He started for building the MVP, that was garage dug in the hillside, to have a temporary shelter and a simple toilet and shower to make stay a bit more comfortable. It allowed the family to stay there during the season, without the need to return to their apartments in the city.

Next season family decided to connect their homestead to the centralized power grid and water supply, to make the stay more comfortable and also he built terraces on the hillside to reinforce the hill and divide it into areas, so he can develop areas separately.

Next season they planted a garden, and added basement to store the goods from garden and annex to store the tools, spare parts for a car, materials.

Next season they finished ground floor, with the electric network.

Season after they finished interior design, added windows.

Season after they have planted the vineyard to protect house from sun and create dinner zone outdoors in the shadow of it.

Next season they built one more floor and an attic to host friends and family. Installed solid fuel boiler and heating system.

Next season they have rebuilt balcony into a kitchen and added the indoor shower and toilet, with sewerage, outdoor toilet and shower now used as a shed for garden tools.

Next seasons they have made a pond for a swimming, and fishing. Dug out the weels to get clear water, added climate control, the internet and the satellite TV, plant spruce in front for Christmas and a new year, installed energy saving upgrades, basen, teeterboard, veranda, automated irrigation system, car repair shop e.t.c.

They strongly followed lean principles, without even knowing what it is. They had a strong definition of done, they always had a "sitdowns" on morning and evening, where they have discussed progress, plans, and issues.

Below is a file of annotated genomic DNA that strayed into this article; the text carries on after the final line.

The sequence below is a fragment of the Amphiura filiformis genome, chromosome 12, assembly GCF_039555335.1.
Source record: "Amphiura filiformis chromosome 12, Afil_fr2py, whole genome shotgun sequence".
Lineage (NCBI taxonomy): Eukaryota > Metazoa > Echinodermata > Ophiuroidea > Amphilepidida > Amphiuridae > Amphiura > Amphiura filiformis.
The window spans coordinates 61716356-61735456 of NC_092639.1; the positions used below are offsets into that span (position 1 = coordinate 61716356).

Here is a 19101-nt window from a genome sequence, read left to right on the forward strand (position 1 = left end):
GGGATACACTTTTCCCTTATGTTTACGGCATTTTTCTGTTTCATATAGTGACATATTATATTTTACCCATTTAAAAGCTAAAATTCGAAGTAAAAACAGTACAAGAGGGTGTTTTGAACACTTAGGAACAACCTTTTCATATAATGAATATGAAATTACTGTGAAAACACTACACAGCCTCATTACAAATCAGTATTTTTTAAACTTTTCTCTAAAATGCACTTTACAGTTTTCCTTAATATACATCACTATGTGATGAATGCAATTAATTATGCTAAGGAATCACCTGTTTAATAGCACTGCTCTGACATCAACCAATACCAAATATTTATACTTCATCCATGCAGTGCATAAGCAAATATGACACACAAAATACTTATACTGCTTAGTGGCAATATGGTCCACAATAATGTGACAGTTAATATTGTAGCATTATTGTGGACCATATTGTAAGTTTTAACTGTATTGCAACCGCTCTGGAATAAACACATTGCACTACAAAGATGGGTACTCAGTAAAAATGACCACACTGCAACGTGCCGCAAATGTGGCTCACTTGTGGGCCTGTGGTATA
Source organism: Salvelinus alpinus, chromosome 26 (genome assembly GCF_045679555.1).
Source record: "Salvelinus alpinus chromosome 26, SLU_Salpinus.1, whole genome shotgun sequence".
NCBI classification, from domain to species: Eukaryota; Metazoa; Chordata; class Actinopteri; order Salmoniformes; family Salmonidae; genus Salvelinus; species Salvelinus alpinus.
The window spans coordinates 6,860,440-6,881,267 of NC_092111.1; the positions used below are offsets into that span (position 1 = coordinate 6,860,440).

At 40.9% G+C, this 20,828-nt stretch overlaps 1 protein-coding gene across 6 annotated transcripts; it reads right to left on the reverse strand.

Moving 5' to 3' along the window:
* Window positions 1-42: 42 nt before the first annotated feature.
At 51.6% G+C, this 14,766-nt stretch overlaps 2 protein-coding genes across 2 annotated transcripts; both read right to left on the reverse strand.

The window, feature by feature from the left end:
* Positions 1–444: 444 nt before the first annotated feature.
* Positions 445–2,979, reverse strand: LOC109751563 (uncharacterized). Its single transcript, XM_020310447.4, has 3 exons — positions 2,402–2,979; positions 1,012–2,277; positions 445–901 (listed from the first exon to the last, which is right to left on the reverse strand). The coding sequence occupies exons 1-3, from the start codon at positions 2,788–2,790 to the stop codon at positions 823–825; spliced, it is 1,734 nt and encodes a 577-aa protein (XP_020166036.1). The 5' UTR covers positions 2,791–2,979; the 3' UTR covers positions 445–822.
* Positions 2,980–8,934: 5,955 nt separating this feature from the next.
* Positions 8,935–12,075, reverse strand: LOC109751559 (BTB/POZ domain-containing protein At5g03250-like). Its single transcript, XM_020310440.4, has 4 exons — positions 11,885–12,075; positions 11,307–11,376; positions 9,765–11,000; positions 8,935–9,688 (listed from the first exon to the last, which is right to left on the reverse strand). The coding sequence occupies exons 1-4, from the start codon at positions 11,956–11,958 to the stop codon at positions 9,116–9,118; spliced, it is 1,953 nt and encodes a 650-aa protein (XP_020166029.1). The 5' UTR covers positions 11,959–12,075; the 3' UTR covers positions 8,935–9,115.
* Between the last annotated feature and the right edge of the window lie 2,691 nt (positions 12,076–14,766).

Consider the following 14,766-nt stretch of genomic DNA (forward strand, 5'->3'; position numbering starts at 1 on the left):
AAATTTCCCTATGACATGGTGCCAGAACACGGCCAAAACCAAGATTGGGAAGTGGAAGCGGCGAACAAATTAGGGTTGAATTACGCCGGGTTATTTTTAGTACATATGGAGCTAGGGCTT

As the result, they have the best custom tailored house in the area, they started to live there before any other neighbour. Total product cost is significantly less than in big bang house of neighbors, as they bought materials on sales, and discounts, on low market seasons. Each and every detail is thought through after using a house for years, I have never seen such comfortable house ever after in 13 countries I have visited. The vision of the house shifted through years and the current house version was far from original design. A lot's of typical mistakes of generic house projects was avoided, due to an iterative approach, and early problem detection, maintenance cost a very low, because the house was built to stand there for ages, and still the design has a potential to add more rooms at low cost. The difference between the generic houses around and uncle house is dramatic despite superior annual family incomes of the neighbours.

You possibly can't go that way if you build generic, fire and forget, big plan up front, strict budget houses for sale, but agile is a weapon of choice if your intention to build maximum comfort environment for your family, at low price.